Impact of hearing loss
Nearly one in three adults over the age of 65 have some degree of hearing loss significant enough to impact their daily life (Schoenborn & Marano, 1988) making hearing loss one of the leading public health concerns (NIDCD, 2010a). However, less than 20% of these adults actually use hearing aids (NIDCD, 2010b) leading to significant social and economic ramifications (NIDCD, 2009). One goal of Healthy People 2020 is to increase the use of assistive hearing technology (HHS, 2010). However, after a house and a car, a hearing aid can be one of the largest out-of-pocket expenses for older adults, presenting a significant barrier to increased hearing aid use and making it essential to develop more affordable hearing technologies.
Importance of hearing technology
Audibility, or the ability to hear certain sounds, is the primary predictor of speech understanding abilities in older adults (Humes, 2007). Hearing aid technology targets audibility by presenting sounds at greater levels so that people can hear. Thus, using hearing aids to provide audibility is essential to maximizing speech understanding for older adults.
However, after audibility is restored, such as through hearing aid amplification, a number of other secondary factors can also impact speech understanding. These factors appear to be related to either auditory processing abilities (e.g., temporal processing – how fast an individual’s auditory system can process rapid sounds) and/or cognitive processing abilities (e.g., memory, attention, executive control, speed of processing, word finding, use of context). The involvement of these secondary sources becomes particularly pronounced in noisy and adverse listening environments, in part, because only partial speech information is preserved. This partial speech signal places a larger burden on subsequent auditory and cognitive processing that is required to “sort out” the degraded signal.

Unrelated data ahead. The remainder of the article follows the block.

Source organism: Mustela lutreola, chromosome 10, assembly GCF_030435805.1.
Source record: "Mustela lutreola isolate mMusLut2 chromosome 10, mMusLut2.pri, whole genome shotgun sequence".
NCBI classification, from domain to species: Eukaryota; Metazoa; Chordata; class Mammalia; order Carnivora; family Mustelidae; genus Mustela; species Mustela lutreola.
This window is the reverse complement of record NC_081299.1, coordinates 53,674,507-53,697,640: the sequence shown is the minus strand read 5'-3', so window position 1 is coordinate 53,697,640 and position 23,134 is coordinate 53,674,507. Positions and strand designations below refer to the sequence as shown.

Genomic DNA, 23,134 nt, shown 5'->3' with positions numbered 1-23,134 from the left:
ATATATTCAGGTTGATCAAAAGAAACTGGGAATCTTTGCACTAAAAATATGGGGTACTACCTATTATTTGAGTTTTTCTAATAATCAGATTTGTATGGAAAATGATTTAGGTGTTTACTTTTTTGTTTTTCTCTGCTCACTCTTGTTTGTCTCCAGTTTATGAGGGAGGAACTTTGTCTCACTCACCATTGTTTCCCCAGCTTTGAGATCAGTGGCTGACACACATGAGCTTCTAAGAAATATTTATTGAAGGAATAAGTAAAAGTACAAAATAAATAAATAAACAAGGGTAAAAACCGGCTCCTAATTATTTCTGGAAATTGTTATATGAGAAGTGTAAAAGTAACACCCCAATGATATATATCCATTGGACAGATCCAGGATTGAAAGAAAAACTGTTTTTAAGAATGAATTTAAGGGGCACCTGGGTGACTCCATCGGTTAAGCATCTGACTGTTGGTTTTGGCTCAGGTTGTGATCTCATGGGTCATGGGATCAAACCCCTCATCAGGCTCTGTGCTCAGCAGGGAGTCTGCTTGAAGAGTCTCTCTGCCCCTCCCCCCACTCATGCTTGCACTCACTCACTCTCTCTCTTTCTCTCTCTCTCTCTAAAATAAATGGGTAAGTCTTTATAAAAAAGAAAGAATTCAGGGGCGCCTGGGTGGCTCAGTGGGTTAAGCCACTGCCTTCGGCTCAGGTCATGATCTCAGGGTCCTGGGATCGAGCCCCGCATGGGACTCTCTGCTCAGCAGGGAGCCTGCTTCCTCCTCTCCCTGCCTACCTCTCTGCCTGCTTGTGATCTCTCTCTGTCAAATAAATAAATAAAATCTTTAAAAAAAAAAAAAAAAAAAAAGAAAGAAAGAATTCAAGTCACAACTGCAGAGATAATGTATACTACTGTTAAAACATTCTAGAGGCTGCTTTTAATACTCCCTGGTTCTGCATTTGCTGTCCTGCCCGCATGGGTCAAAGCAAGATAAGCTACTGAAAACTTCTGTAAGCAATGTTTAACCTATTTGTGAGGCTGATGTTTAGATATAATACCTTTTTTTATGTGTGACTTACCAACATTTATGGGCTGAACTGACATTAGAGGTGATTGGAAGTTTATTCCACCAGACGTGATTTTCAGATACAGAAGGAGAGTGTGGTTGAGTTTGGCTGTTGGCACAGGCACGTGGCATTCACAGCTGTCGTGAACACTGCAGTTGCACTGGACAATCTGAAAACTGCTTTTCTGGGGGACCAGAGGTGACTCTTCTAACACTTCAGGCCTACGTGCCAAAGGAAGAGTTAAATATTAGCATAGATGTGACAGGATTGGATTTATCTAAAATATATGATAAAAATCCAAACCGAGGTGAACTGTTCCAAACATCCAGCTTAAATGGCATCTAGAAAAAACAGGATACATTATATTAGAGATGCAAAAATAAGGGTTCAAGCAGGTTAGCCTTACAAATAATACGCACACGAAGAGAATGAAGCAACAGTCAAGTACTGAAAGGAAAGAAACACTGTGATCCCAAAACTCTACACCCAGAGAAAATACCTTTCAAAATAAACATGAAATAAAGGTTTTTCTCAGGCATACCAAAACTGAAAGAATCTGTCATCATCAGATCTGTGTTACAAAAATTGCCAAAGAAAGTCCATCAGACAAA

Our research goal
The Speech Perception Laboratory is focused on identifying (1) the properties of speech that maximize speech understanding in adverse listening environments, (2) how the auditory and cognitive processing abilities of the listener impact how they are able to use these speech properties, and (3) how we may use these factors to predict, train, and enhance the speech understanding abilities of older adults.
This information may then be applied to the development of cost-effective treatment strategies. These may include training programs or software solutions that will help focus hearing technology to process the most informative speech cues that are best preserved in the noisy environment. Importantly, this research will help to customize training and technology interventions to the individual’s auditory and cognitive processing abilities.
Health and Human Services (2010). Healthy People 2020. Retrieved April 18, 2011. (http://www.healthypeople.gov/hp2020).
Humes, L.E. (2007). The contributions of audibility and cognitive factors to the benefit provided by amplified speech to older adults. Journal of the American Academy of Audiology, 18, 590-603.
National Institute on Deafness and Other Communication Disorders (2009). NIDCD Working
Group on Accessible and Affordable Hearing Health Care for Adults with Mild to Moderate
Hearing Loss. Retrieved December 7, 2010
National Institute on Deafness and Other Communication Disorders (2010a). Quick Statistics,
Retrieved December 7, 2010
National Institute on Deafness and Other Communication Disorders (2010b). Use of Hearing
Aids in 2001. Retrieved December 7, 2010
Schoenborn, C.A. & Marano, M. (1988). Current estimates from the National Health Interview Survey.Vital Health Stat,10, 1-233.